Until a few days ago i owned a HP Pavilion DV3-4071ee, a very nice 13” laptop with a Core i5(first generation) and with switchable graphics from ATI that came with Windows 7 Home Premium. All programs i was using day by day were running with decent speed. Main problem came when i had to work on a symfony based project. Previously i had to work on a Drupal project and at that time, after a thorough reading i decided to go with a IIS instalation with the PHP that it’s offered by WPI.
My big problem came when a fast cgi error (php-cgi.exe terminated unexpectedly), that i had no chance to debug it as i couldn’t find any useful thing in the IIS/php logs, I decided it’s time to move to a linux based box.
When i bought that laptop i knew that there were some problems with Linux and switchable graphics, but i said “Hey, maybe they will fix this in an year or so”. But the year passed(i belive something like 1+1/2) and still there wasn’t a Linux distribution that would work out of the box with my hardware.
So i said, let’s change the hardware(my wife didn’t let me write hw). So i bought a Lenovo IdeaPad 370, that i tested previously with a Ubuntu live CD and it worked perfectly. After getting it from the store, first thing, plug the usb with the Ubuntu kit and started the install. Install went all the way to the end with no problems, but when rebooted, it didn’t started into grub( at that point I was like 😐 – you must be joking, bought a laptop especially for linux, and it didn’t work with it).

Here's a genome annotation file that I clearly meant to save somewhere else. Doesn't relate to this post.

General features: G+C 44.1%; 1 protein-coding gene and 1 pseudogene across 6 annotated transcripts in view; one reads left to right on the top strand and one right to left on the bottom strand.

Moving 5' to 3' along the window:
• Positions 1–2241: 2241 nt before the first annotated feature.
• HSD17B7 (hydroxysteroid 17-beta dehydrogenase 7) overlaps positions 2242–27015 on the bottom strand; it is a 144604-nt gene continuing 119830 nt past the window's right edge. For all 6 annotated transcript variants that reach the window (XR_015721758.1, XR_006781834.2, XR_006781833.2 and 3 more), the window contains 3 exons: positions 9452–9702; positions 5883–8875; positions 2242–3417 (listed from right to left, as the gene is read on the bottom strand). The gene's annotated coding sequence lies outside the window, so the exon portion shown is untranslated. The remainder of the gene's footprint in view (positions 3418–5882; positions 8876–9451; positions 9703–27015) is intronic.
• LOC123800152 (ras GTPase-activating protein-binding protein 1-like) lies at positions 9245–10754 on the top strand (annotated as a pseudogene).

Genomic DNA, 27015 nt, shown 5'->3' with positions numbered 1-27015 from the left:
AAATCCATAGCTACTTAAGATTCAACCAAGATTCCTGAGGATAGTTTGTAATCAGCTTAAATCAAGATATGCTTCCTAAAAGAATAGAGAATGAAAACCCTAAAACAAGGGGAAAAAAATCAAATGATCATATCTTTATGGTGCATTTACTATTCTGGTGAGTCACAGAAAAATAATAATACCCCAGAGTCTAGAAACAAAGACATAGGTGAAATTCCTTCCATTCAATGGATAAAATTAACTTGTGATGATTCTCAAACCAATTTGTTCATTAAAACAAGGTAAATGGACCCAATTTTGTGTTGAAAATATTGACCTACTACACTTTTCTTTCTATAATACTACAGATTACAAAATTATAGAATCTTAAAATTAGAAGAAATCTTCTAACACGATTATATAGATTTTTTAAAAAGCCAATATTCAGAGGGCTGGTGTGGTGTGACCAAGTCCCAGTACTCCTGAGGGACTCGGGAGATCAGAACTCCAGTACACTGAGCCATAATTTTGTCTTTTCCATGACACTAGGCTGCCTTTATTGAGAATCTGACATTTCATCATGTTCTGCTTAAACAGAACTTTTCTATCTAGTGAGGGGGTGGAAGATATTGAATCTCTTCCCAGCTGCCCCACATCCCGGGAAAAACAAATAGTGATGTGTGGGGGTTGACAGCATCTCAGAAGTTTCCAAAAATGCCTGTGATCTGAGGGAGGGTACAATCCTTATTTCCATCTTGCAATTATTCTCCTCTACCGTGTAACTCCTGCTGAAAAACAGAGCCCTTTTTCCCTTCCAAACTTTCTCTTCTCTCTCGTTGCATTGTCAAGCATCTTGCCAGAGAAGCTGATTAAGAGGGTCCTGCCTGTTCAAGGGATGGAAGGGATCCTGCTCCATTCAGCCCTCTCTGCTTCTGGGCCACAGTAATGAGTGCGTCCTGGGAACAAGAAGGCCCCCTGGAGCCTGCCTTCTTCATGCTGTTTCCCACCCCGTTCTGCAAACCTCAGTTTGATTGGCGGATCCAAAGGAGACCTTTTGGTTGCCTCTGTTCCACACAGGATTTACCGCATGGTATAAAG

Next step start with the live usb Ubuntu, to see what happened with the drive. First thing noticed, the partition table had some un-familiar look (GUID partition table and an EFI and a small efi partition). After a search on Google, i found out that this is happening with EFI capable hardware, only problem, in the specification of the laptop there was no mention about such thing. First idea was to try other linux distribution and the only one which installed from first try was archlinux(very painfull distribution – after install, all i had was a console, with no networking). I managed to raise a network connection and struggled to install gnome and update the system to latest version of all packages, but it was a bug headache, so i said this is not the way and went back to see how i can fix the ubuntu install.
After installing ubuntu again, and having the same problem as before(this time i forced a MBR based partition table). Again going to live CD, trying to fix MBR and grub, i seen that the utility used was telling me that i had an EFI capable piece of hw and offered me the posibility to override this. I said no, i’m sure it’s not EFI and following usual steps(described in previous link), i was able to fix MBR and grub. At next reboot I had a functional Ubuntu box :).
It seems that mid level laptops have a great deficiency when it comes to linux. I strongly advise to read(if you can test, even better) the hardware before you buy it, if it’s compatible with your preferred linux distro.